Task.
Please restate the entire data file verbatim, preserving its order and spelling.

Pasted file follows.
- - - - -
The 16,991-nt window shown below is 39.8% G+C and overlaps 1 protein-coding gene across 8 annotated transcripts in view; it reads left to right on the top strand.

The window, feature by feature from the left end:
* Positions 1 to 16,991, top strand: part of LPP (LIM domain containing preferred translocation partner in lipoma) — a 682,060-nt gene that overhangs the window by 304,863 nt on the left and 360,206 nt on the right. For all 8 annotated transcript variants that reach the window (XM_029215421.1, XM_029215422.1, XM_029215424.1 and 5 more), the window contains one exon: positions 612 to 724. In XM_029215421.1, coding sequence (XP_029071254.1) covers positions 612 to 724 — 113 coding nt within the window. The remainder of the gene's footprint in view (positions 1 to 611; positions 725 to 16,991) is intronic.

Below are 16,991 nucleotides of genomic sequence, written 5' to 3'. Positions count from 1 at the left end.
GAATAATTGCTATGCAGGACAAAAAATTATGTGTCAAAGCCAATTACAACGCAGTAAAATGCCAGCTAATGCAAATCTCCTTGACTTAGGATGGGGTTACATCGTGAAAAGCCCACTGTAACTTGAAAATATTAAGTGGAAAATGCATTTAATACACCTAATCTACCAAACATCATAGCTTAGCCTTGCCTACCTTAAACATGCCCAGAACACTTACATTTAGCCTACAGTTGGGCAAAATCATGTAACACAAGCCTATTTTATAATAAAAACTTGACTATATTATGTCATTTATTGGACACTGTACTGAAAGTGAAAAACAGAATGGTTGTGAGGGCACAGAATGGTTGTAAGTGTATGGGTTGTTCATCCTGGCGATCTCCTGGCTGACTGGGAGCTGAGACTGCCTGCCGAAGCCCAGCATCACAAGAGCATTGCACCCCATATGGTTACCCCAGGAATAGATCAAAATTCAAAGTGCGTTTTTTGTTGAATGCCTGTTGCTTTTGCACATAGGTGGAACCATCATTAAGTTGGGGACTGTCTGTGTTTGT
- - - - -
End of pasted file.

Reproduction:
The 16,991-nt window shown below is 39.8% G+C and overlaps 1 protein-coding gene across 8 annotated transcripts in view; it reads left to right on the top strand.

The window, feature by feature from the left end:
* Positions 1 to 16,991, top strand: part of LPP (LIM domain containing preferred translocation partner in lipoma) — a 682,060-nt gene that overhangs the window by 304,863 nt on the left and 360,206 nt on the right. For all 8 annotated transcript variants that reach the window (XM_029215421.1, XM_029215422.1, XM_029215424.1 and 5 more), the window contains one exon: positions 612 to 724. In XM_029215421.1, coding sequence (XP_029071254.1) covers positions 612 to 724 — 113 coding nt within the window. The remainder of the gene's footprint in view (positions 1 to 611; positions 725 to 16,991) is intronic.

Below are 16,991 nucleotides of genomic sequence, written 5' to 3'. Positions count from 1 at the left end.
GAATAATTGCTATGCAGGACAAAAAATTATGTGTCAAAGCCAATTACAACGCAGTAAAATGCCAGCTAATGCAAATCTCCTTGACTTAGGATGGGGTTACATCGTGAAAAGCCCACTGTAACTTGAAAATATTAAGTGGAAAATGCATTTAATACACCTAATCTACCAAACATCATAGCTTAGCCTTGCCTACCTTAAACATGCCCAGAACACTTACATTTAGCCTACAGTTGGGCAAAATCATGTAACACAAGCCTATTTTATAATAAAAACTTGACTATATTATGTCATTTATTGGACACTGTACTGAAAGTGAAAAACAGAATGGTTGTGAGGGCACAGAATGGTTGTAAGTGTATGGGTTGTTCATCCTGGCGATCTCCTGGCTGACTGGGAGCTGAGACTGCCTGCCGAAGCCCAGCATCACAAGAGCATTGCACCCCATATGGTTACCCCAGGAATAGATCAAAATTCAAAGTGCGTTTTTTGTTGAATGCCTGTTGCTTTTGCACATAGGTGGAACCATCATTAAGTTGGGGACTGTCTGTGTTTGT